I’m sure you’ve all read the so called interview with Arsene Wenger, where he states that he intends to continue selling Arsenal’s prized assets in order to make a profit in the transfer market. This is apparently because of the costs involved in the Emirates Stadium.
While it’s highly unlikely Arsene actually said these things, it would be fair to say that Wenger’s policy in the transfer market much more prudent that most, especially when we’re talking about the top four clubs in the Premier League.
Every single summer we’re linked to players who are valued at over Â£20 million plus, but the real Arsenal fans know these rumours are just hot air. Partly because of our specific transfer policy and also because Arsene has always said it’s better to work with players who are hungry for success and have something to prove.
We say it time and time again but look at Patrick Vieira, Robert Pires, Thierry Henry, Freddie Ljungberg, Sol Campbell, Ashley Cole, Gilberto Silva et al – when Arsene introduced these players to the first team they had won nothing (except World Cup Winners Gilberto and Titi).
The policy never changes.
And the players that have come in afterwards are of the same ilk. Alexander Hleb, Tomas Rosicky, Cesc Fabregas, Emmanuel Adebayor, Gael Clichy, Bacary Sagna, Theo Walcott – quality players with massive potential who have yet to win any major honours.
And now we’ve got Samir Nasri.
But after 4 seasons in the Premier League wilderness the big question now is are we being left behind?
It does seem like the transfer policy gets tighter and tigher as the seasons and years go by.
When Arsene first arrived he brought in players like Marc Overmars and Emmanuel Petit to lift the team to another level and we achieved the double in that season. He then brought in Thierry Henry and Freddie Ljungberg to strengthen the side even further the season after.
Don’t forget an injury-prone Overmars was Â£5.5 million and Henry was Â£10.5 million, which 10 years ago was a significant sum of money. Especially when you consider in roughly the same period Manchester United bought Andy Cole for Â£7 million, Dwight York for Â£12.6 million and Teddy Sheringham for Â£3.5 million, while Chelsea purchased Gianfranco Zola and Roberto Di Matteo for Â£4.5 million and Â£7 million respectively.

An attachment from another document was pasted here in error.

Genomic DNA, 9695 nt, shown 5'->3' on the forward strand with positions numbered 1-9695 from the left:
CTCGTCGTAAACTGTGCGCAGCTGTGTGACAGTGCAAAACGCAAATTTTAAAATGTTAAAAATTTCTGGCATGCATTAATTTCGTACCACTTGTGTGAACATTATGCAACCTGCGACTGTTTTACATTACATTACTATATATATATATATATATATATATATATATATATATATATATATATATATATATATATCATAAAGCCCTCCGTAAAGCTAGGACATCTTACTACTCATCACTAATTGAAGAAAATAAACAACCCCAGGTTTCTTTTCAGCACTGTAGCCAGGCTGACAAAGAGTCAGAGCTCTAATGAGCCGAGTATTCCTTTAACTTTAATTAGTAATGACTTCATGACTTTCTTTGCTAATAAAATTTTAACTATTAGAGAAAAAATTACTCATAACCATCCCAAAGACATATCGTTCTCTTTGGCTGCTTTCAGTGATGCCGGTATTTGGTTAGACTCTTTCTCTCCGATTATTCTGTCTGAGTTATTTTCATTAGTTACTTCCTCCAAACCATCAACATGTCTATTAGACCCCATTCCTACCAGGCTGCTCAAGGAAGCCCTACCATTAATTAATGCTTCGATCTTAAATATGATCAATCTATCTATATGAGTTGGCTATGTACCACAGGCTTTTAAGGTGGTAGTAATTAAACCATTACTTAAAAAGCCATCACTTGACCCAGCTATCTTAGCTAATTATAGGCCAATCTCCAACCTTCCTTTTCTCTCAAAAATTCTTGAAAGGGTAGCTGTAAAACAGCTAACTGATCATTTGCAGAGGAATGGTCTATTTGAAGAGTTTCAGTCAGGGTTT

So it wasn’t as if we couldn’t compete on a similar level.
But today it seems like the gap is bigger than ever.
Manchester United spent a staggering Â£33 million on Rio Ferdinand in 2002, and only last year spent a combined Â£31 million on Owen Hargreaves and Michael Carrick. We know what Chelsea’s transfer budget is like and Liverpool spend big amounts too, like they did for Fernando Torres who was Â£20 million.
Arsenal just can’t compete with that.
We always point to how players who have left the club never reach the same levels of success they did with Arsenal. Vieira, Pires, Henry, Freddie and Edu are just a few examples of ex-players who fit that mould.
But is that really the case?
Because since they’ve departed we’ve hardly been racking up the trophies.
So when Myles says Arsene Wenger is the greatest spin-doctor football has ever seen you can’t really disagree with that. He has been selling us the future for the last 4 seasons and the bottom line is we have to yet again qualify for the Champions League.
It’s funny, because over the last few years I’ve always said that Liverpool don’t have a chance in hell of winning the Premier League. They rotate too much, drop to many points against the lower sides and play one-dimensional football. Don’t get me wrong, they are a decent side but when compared too Manchester United or Chelsea they don’t seem to have that something extra.
And I used to think Liverpool fans were delusional when they said they could win the league.
But maybe I’m the delusional one.
We would slate football pundits like Alan Hansen for writing off Arsenal’s title credentials but he wasn’t wrong in the end. It’s easy to see Arsenal through Wenger’s reality but the fact is my belief and hope is wearing thin.
I wrote a piece in April which expressed the soul crushing end to the season with a month of football to play. It talked about the massive desire from the team, the run of bad luck since Eduardo’s injury and Wenger’s unique vision on how football should be played.
I painted Arsene and Arsenal as some kind of victim and that’s how I felt at the time. It was as if we couldn’t have done anything to prevent the demise of our title challenge but looking back on it all the bottom line is Arsene could have – brining in some experience in the January transfer window could have made all the difference. It’s obviously easy to look at things in hindsight but a complete squad is essential in today’s game.
And ours just isn’t good enough right now.
A youth policy like Arsene’s used to have a future years ago but nowadays with big clubs buying established and experienced world-class talent the gap is just going to get bigger ang bigger.
Chelsea have brought in Deco, who despite his age is such a quality player. And what if they manage to prise Kaka away from AC Milan? No amount of youngsters in the world could compete against that team.